As free agency rapidly approaches, Howie Roseman has already pulled off a major move.
On Wednesday, the Eagles acquired veteran defensive end Michael Bennett in a trade with the Seattle Seahawks, a league source confirmed to NBC Sports Philadelphia. Bennett then did some confirming of his own.
In the trade, the Eagles get Bennett and a seventh-round pick, while the Eagles give up a fifth-rounder and wide receiver Marcus Johnson, per ESPN.
The trade won't become official until the new league year begins on March 14.
Bennett, 32, has played nine seasons in the NFL and is coming off a year in which he picked up 8½ sacks. He'll turn 33 in November.
Because of Vinny Curry's expensive contract, the future of the veteran Eagle has been in question over the last few weeks (more on him here). That future in Philadelphia looks much cloudier after the acquisition of Bennett.
The Eagles obviously aren't anywhere near finished making moves. Before getting Bennett, they were set to be around $10 million over the salary cap. Bennett comes with three years left on his current contract. This year's base salary is just $1.65 million, but he also has a roster bonus of $4 million due to him, according to OverTheCap; both amounts will count against the Eagles' cap. The base salaries of his final two years of the contract are $6 million and $7.5 million.
Basically, the Eagles are getting an upgrade in Bennett over Curry and it will cost them less. But there's still work to be done.
Even if Curry is on his way out, as expected, Bennett will still help make the Eagles' defensive line group one of the most formidable in the entire league. The Eagles will add Bennett to a group that includes Fletcher Cox, Brandon Graham, Tim Jernigan, Derek Barnett and Chris Long (see player reaction).
Since he was reinstated to his role of power, Roseman has stressed the importance of building along the team's offensive and defensive lines. The defensive line is extremely important to the way Jim Schwartz runs his defense. While Curry is likely gone and Beau Allen is likely to leave in free agency, the Eagles' defensive line is extremely impressive.
Bennett has been a Pro Bowler in each of his last three seasons. During his nine-year career, he has 54 career sacks but has just one season with double-digit sacks. That came in 2015. Still, he's a really good player and his versatility is something the Eagles will like a lot and utilize.
While Bennett's 8½ sacks in 2017 weren't eye-popping, he was extremely disruptive. He had 16 QB hits and 44 QB hurries in 2017, according to ProFootballFocus. To put that into perspective, Graham had four QB hits and 45 QB hurries and was the Eagles' best pass-rushing defensive end. Now the two will line up together with Cox and Jernigan. Not bad.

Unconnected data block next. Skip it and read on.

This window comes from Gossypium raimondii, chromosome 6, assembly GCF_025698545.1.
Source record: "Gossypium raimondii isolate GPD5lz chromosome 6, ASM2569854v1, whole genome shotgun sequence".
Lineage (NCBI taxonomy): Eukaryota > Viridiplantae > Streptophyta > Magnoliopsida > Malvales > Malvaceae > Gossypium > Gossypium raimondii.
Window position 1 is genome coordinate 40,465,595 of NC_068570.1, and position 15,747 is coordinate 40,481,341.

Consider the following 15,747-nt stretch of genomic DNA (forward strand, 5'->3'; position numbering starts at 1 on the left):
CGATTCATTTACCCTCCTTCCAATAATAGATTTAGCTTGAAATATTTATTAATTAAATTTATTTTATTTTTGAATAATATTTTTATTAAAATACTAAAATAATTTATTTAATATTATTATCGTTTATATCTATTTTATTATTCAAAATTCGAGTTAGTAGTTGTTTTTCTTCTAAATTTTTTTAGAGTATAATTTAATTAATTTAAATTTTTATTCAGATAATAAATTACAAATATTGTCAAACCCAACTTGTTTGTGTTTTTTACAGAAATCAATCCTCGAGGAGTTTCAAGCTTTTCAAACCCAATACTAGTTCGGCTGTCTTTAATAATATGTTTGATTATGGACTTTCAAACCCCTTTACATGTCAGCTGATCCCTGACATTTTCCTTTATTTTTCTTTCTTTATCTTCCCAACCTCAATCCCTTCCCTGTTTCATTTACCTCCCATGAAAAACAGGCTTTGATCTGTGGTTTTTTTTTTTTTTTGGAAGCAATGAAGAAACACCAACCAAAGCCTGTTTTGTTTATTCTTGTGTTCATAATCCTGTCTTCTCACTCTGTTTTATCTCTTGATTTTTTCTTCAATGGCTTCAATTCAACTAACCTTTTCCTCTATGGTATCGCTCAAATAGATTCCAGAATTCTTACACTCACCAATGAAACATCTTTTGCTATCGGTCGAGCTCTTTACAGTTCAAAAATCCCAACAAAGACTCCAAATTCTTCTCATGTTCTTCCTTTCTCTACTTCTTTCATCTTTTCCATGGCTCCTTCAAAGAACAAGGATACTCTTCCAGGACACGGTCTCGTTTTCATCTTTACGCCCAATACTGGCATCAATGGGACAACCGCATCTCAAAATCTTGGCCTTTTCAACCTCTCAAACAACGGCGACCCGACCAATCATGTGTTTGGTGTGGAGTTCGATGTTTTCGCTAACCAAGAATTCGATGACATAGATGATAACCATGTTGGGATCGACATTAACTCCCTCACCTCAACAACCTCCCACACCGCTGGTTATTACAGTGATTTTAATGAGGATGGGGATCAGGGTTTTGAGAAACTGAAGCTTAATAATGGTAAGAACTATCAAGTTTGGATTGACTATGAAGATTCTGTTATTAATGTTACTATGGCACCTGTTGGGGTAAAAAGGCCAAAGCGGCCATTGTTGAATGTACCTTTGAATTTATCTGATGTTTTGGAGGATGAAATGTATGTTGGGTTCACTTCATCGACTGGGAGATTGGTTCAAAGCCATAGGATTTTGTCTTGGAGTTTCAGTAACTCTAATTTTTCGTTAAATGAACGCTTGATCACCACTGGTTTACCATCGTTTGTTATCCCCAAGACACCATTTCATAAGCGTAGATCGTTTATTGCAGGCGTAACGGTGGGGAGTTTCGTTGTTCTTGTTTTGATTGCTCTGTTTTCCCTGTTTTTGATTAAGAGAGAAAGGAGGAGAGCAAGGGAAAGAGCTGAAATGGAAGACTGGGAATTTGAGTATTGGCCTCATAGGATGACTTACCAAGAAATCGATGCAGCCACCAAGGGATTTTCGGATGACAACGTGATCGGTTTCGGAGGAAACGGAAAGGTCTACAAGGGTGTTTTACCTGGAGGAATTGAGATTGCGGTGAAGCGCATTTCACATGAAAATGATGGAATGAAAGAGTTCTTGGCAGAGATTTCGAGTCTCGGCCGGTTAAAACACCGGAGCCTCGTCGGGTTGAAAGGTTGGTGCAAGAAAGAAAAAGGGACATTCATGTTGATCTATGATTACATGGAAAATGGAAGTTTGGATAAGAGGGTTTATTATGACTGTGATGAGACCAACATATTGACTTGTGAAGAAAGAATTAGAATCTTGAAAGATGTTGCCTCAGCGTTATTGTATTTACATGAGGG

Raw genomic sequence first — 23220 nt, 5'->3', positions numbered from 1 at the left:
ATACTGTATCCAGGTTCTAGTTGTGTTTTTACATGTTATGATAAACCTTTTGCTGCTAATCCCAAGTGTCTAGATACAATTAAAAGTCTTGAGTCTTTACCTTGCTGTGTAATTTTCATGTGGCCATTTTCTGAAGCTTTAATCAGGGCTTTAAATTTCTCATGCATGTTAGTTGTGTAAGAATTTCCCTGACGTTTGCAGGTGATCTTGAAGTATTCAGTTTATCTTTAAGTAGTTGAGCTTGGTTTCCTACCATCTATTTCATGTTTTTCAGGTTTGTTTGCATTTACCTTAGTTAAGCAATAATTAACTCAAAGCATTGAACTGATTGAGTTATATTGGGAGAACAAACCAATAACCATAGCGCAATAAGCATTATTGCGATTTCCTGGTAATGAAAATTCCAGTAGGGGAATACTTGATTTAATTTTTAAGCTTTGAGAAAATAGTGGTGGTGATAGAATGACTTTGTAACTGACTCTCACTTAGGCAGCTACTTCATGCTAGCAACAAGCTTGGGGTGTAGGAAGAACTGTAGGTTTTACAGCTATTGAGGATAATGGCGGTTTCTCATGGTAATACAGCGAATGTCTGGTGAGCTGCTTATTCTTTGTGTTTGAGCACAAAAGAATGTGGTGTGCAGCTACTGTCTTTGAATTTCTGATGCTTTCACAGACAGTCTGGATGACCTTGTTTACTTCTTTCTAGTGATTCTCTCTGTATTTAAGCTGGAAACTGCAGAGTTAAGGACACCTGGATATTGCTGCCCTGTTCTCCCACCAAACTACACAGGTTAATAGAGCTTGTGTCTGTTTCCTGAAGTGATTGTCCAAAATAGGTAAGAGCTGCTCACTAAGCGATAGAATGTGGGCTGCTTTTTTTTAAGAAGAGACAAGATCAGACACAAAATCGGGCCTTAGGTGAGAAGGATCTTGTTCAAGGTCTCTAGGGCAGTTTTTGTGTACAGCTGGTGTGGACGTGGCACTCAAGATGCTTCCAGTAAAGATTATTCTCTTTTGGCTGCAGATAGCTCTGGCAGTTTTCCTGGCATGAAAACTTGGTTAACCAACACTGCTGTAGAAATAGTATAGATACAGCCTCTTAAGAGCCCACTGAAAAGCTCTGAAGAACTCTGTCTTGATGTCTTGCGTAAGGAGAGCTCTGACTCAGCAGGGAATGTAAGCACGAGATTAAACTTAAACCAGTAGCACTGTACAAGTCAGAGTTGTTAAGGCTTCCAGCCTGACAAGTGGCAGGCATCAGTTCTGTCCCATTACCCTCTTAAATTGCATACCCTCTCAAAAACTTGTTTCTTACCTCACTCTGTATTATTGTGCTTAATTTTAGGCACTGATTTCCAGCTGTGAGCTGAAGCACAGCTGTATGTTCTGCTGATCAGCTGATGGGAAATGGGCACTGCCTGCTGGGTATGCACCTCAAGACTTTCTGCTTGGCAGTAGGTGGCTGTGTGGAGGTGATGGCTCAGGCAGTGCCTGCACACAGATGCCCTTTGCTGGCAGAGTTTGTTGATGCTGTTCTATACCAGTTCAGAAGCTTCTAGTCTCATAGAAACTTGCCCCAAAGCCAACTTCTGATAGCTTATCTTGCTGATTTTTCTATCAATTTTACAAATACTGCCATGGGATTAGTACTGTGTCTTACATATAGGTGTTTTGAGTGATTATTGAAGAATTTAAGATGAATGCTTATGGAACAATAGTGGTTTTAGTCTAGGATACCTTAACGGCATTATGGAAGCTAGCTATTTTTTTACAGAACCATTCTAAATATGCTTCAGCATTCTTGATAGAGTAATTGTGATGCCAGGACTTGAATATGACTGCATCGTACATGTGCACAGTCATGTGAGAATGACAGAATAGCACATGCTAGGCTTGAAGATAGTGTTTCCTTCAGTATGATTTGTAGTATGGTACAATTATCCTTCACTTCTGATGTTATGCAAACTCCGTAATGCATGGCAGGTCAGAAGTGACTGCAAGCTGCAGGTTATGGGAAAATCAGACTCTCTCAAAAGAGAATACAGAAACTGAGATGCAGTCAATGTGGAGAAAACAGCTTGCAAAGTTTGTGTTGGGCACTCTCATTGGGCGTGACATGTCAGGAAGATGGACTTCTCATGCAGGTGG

Everything was falling in line for the Giants to draft an elite pass rusher at No. 6 who was supposed to be a top-three player.
Then Dave Gettleman did Dave Gettleman things.
The Giants reached for their quarterback of the future, taking Daniel Jones out of Duke. The G-men tabbed Jones as Eli Manning’s eventual successor when he’s done, whenever that finally happens. (If it ever happens.)
It also means that the Giants are one team now out of the Josh Rosen sweepstakes. Washington would be a prime landing spot for him.
Anyway, Giants fans this offseason have watched their franchise ship away talented players like Odell Beckham Jr. and Olivier Vernon. Now, they watched their team take a QB too early.
They weren’t happy about it, but the rest of the internet was:
I’m not moving off the idea that the Eagles will take a lineman with their first-round pick on Thursday night.
I am still leaning toward a defensive lineman at 25, but I think OL is definitely in play too.
Here’s another possibility of how things could go for the Eagles over the entire seven rounds:
Round 1 (25): Cody Ford, OL, Oklahoma Before you start yelling at me, saying Ford will be off the board by the time the Eagles are on the clock, let me say this: You might be right. I think Ford is a no-doubt-about-it first-round pick and I’d agree there’s a good chance he’s gone in the teens. So maybe it takes a modest trade up. I’d be on board with that. And if he falls to 25, that would be great for the Eagles.
Ford offers real versatility after playing guard and tackle during his time in Norman. Joe Douglas wouldn’t say last week if they saw Ford as a guard or tackle, but said they know where he’d begin. That means they’ve at least thought about him in an Eagles uniform.
Ford would come in and be able to play and likely start at guard. He could be at right guard if Brandon Brooks isn’t all the way back from his Achilles tear or he could simply beat out Isaac Seumalo for the starting left guard spot. Then, if Jason Peters can’t stay on the field, he could possibly even play there too. At the very least, he could provide some depth as a rookie before growing into a starting role. If Ford is gone and the Eagles stay at this pick, Dalton Risner could be another potential first-round offensive lineman with versatility.